With any great career, there will be good days and bad days— things you love and things you don’t. For Juan, the most challenging part of being an AE is getting the meetings in the first place. While the discovery calls and demos with qualified leads are often much easier, trying to get people to agree to an initial sales call can be difficult.
Just like SDRs, AEs will face a lot of rejection from potential customers. Sometimes it takes a lot of prospecting, researching, and sending emails to get any results.
However, Juan says the job is still worth the challenge to help people solve their problems with a unique and valuable product in the end. “I get to work with marketers that see the value in investing in a tool like Wistia. So in a way, we have that going for ourselves, that it's the product that pretty much speaks for itself,” he says. “But I just love seeing the results from how they implement the product, whether it's generating more leads, being able to qualify better leads, or having a more branded video experience on their website.”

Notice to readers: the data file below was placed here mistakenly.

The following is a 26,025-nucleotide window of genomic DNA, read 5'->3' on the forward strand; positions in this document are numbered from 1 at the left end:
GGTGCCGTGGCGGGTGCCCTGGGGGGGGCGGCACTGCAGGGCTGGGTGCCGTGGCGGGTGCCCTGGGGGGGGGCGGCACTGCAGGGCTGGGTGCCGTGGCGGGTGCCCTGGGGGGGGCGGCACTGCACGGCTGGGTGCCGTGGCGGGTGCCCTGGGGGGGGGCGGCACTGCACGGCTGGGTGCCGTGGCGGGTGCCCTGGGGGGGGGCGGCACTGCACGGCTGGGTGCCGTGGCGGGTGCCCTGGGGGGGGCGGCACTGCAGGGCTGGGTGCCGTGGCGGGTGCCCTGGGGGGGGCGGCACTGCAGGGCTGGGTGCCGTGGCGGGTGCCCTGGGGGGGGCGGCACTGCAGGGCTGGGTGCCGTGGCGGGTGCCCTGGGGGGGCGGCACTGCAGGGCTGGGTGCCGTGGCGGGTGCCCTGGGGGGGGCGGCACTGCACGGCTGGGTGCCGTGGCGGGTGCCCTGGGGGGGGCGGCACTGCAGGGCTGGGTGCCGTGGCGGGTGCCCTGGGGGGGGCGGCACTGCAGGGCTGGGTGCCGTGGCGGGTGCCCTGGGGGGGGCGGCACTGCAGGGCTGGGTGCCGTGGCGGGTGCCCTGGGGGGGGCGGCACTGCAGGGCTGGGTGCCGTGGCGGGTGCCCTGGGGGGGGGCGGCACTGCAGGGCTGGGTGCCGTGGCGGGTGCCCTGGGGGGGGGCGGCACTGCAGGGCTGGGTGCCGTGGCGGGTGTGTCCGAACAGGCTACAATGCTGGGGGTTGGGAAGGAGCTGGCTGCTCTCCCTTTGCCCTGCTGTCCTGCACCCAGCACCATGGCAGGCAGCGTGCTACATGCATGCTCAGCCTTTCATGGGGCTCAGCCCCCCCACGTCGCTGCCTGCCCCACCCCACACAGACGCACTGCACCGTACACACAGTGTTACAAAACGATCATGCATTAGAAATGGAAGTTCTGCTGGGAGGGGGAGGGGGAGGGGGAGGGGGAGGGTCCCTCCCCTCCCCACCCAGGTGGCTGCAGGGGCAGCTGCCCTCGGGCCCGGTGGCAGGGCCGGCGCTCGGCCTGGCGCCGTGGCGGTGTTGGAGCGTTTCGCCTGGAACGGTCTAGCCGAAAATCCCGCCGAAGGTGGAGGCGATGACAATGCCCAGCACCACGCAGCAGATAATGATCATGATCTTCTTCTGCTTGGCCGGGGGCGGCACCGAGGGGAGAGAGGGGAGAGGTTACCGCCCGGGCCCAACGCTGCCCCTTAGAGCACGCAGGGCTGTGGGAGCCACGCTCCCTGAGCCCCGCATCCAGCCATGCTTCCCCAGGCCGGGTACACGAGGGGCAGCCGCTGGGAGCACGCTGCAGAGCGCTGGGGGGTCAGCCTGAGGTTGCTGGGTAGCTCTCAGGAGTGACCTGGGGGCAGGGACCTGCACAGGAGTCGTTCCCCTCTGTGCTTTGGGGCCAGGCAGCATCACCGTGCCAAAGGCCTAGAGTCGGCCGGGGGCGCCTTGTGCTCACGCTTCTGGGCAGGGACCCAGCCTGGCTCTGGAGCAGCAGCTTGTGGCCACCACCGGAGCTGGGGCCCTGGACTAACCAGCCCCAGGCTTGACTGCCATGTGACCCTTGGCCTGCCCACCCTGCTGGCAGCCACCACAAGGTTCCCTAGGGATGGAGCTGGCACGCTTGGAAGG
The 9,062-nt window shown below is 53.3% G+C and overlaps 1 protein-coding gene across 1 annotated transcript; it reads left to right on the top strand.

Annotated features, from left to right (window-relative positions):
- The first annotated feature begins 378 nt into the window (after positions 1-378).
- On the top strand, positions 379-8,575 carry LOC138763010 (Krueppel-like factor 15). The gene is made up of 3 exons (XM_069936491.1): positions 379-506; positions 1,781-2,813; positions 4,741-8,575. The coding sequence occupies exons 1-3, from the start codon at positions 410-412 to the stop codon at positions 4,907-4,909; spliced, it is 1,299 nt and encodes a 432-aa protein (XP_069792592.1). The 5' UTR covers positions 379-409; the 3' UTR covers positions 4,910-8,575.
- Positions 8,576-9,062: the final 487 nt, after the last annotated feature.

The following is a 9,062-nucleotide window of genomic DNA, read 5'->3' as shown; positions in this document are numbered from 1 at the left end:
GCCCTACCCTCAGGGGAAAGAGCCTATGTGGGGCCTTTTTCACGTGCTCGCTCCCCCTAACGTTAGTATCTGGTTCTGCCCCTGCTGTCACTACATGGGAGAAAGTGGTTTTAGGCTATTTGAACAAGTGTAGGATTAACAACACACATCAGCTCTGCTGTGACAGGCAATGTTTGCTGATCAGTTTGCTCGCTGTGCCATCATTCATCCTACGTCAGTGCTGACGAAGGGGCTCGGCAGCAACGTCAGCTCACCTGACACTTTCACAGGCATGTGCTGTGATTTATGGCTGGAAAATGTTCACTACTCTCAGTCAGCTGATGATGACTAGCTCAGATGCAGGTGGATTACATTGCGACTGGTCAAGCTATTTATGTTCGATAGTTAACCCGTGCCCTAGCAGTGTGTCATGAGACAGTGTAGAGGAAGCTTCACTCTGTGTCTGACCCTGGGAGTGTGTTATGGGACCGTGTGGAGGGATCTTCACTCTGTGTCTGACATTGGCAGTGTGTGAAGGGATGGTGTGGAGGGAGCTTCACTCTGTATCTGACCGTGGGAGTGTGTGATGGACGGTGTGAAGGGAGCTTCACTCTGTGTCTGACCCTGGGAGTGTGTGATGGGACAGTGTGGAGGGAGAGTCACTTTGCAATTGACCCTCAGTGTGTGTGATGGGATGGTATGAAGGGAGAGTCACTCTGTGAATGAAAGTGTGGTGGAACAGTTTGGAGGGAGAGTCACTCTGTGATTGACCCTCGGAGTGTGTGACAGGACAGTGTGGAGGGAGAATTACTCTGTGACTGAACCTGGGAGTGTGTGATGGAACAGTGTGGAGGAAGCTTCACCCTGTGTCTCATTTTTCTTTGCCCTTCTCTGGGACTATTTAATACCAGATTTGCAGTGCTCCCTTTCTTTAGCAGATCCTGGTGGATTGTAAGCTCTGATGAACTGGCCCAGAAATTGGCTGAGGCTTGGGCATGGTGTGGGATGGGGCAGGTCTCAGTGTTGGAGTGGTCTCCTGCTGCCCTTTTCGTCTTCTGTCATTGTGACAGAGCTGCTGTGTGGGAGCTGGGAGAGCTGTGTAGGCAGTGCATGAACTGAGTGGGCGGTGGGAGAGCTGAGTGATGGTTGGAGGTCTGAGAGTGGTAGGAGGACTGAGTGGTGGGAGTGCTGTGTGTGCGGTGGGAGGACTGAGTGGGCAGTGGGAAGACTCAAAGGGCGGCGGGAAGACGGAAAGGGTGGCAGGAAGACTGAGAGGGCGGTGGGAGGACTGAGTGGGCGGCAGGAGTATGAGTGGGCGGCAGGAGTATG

Juan’s not alone in that, either. Many AEs find fulfillment in their positions because they are helping people do their jobs better every day and solving problems with creativity and critical thinking. According to Juan, “Those are the things that really make it worth it.”